National Park System Delivers $40 Billion To Gateway Communities But $12 Billion Maintenance Backlog Lingers
Parks Bring Economic Boon
Ahead of the Memorial Day weekend that typically launches the summer vacation season and millions of visitors driving to the nation’s extensive park system, the Interior Department released a report outlining the more than $40 billion in economic benefits from spending in gateway communities.
The annual National Park Visitor Spending Effects report details the $20.2 billion spent in communities located within 60 miles of a park in the National Park System, estimating more than 318 million visitors in 2018 and support for hundreds of thousands of jobs.
“This report emphasizes the tremendous impact the national parks have on our nation’s economy and underscores the need to fulfill President Trump’s plan to rebuild park infrastructure,” said Interior Secretary David Bernhardt. “With 419 sites, and at least one in every state, our national parks continue to provide visitors, both local and destination, with innumerous recreational, inspirational, and world-class experiences.”
The economic benefits from national park visits and spending rose $2 billion from 2017, with overall economic output rising $4.3 billion. More than 329,000 jobs were supported by the spending last year, including 268,000 jobs in the park system’s gateway communities.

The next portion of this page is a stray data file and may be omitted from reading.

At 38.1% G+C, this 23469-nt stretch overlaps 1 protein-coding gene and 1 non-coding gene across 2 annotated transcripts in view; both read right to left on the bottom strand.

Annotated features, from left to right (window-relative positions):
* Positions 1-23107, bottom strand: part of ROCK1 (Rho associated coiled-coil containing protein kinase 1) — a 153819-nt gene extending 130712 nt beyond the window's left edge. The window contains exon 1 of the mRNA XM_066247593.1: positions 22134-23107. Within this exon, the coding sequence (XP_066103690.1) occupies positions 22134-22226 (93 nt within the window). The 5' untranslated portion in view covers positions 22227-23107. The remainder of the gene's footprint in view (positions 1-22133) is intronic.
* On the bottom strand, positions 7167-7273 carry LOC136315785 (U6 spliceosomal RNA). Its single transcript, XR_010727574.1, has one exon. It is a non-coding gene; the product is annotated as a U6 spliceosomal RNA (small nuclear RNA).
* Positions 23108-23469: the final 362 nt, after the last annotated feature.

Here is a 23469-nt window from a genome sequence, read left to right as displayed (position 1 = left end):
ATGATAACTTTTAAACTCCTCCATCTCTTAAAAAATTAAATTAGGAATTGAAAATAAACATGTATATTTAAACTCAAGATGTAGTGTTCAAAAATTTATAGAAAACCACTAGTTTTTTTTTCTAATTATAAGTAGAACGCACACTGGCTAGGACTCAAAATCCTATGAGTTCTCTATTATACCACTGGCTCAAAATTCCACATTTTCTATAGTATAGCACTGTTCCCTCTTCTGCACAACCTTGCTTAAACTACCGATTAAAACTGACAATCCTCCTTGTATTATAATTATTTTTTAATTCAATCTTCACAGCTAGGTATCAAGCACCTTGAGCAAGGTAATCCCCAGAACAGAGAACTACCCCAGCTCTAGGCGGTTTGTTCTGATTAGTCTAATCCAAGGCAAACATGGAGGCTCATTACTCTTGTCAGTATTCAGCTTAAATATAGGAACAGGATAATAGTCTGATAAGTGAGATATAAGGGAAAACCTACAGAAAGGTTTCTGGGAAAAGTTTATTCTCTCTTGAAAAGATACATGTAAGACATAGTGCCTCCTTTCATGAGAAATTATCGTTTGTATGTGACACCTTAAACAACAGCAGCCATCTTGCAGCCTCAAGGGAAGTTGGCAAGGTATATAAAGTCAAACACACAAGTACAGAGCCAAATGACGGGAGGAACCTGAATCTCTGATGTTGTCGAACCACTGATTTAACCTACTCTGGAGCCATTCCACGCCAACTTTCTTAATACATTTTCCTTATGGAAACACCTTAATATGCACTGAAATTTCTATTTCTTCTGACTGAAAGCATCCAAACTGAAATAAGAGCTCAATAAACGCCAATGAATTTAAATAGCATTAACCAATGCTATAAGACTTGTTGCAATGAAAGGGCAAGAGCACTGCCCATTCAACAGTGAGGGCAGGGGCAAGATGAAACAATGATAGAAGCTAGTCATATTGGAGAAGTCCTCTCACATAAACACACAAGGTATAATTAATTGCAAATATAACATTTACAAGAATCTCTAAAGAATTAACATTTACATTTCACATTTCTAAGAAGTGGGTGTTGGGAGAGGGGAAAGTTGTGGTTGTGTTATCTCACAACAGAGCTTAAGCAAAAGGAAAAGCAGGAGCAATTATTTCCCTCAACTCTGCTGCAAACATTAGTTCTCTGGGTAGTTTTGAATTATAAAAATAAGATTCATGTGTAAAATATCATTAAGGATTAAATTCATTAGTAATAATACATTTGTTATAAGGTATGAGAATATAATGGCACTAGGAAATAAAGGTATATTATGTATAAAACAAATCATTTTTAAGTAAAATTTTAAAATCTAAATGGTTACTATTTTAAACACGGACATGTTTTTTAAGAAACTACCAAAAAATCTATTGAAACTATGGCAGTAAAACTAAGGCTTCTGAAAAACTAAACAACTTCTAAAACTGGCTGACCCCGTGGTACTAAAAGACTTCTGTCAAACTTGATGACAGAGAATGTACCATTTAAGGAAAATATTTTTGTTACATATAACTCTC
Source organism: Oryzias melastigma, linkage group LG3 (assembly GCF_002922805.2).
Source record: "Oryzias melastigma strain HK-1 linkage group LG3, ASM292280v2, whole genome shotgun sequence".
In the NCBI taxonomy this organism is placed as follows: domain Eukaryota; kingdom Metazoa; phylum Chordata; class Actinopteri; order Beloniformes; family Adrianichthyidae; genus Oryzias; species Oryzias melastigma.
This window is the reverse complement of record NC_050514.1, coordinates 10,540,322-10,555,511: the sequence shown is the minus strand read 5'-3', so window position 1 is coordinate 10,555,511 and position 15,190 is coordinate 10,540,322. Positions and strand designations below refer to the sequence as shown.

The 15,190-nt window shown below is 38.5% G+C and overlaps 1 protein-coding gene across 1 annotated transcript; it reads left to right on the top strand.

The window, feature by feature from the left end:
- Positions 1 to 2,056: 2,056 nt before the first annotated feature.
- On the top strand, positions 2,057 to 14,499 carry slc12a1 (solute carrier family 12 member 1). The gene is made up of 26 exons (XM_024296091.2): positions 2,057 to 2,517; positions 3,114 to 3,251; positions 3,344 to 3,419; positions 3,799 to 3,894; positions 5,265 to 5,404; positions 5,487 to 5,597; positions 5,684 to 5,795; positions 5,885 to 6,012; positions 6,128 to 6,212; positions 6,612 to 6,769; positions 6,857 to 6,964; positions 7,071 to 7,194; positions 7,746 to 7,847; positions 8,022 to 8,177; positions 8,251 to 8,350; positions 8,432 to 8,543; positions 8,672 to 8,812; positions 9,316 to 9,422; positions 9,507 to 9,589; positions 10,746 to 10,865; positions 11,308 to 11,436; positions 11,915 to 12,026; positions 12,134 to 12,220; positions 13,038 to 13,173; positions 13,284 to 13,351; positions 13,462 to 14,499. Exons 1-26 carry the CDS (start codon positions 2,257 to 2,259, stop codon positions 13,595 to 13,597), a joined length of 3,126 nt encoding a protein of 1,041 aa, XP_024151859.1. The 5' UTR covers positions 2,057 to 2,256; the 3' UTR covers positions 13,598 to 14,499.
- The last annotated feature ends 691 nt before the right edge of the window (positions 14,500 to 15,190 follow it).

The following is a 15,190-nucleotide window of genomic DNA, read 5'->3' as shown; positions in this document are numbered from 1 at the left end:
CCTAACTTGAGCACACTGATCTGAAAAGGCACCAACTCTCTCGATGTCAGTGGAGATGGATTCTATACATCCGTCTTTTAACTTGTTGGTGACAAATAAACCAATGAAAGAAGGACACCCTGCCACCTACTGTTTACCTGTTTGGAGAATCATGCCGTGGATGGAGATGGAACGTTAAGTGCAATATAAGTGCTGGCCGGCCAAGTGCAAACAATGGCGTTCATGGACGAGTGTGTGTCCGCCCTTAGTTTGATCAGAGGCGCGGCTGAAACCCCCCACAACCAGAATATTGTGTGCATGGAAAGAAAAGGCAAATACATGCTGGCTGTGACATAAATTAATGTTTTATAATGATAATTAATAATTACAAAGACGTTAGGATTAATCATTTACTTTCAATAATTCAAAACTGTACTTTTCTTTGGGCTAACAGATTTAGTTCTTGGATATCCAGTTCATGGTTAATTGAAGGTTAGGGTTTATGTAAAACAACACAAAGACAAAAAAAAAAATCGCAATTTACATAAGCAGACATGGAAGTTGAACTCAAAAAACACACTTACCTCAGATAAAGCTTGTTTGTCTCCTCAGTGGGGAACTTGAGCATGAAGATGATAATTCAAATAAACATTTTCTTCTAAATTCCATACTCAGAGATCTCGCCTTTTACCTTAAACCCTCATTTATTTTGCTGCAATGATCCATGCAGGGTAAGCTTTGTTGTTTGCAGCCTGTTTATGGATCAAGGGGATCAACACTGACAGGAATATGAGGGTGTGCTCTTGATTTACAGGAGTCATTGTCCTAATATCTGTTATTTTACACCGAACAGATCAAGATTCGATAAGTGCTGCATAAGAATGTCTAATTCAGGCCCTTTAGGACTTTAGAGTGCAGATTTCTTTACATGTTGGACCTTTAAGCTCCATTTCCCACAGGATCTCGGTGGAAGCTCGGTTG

Visitor spending increased steadily at 37 percent between 2012 and 2018, with total visitors up 12.5 percent over the same period, a review by Western Wire reveals. Jobs are also up more than 35 percent, adding 86,000 jobs in seven years.
A state-by-state analysis of the National Park Visitor Spending results by Western Wire for western states shows $1.3 billion in economic contributions to Arizona, followed by $1.2 billion in Utah, $928 million for Wyoming, $633 million for Montana, and $497 million for Colorado.
Several of the nation’s most popular parks are located in these states, with Grand Canyon National Park in Arizona generating $947 million, followed Wyoming’s Grand Teton National Park and Yellowstone National Park at $629 million and $513 million, respectively. Colorado’s Rocky Mountain National Park drew $306 million in visitor spending. Popular national recreation areas like Glen Canyon ($411 million) and Lake Mead ($336 million) are also critical to local economies.
Lodging for the hundreds of millions of visitors in 2018 yielded nearly $6.8 billion, followed by $4 billion for restaurants and bars, and $1.4 billion for grocery and convenience spending.
“National parks with their iconic natural, cultural and historic landscapes represent the heart and soul of America,” said National Park Service Deputy Director P. Daniel Smith. “They are also a vital part of our nation’s economy, especially for park gateway communities where millions of visitors each year find a place to sleep and eat, hire outfitters and guides and make use of other local services that help drive a vibrant tourism and outdoor recreation industry.”
Bipartisan Deferred Maintenance Funding Receives Hearing In June
A bipartisan push for legislation to create a $6.5 billion fund to address the Interior Department’s burgeoning $18 billion deferred maintenance backlog, with $12 billion alone located in the National Park Service, will move forward next month.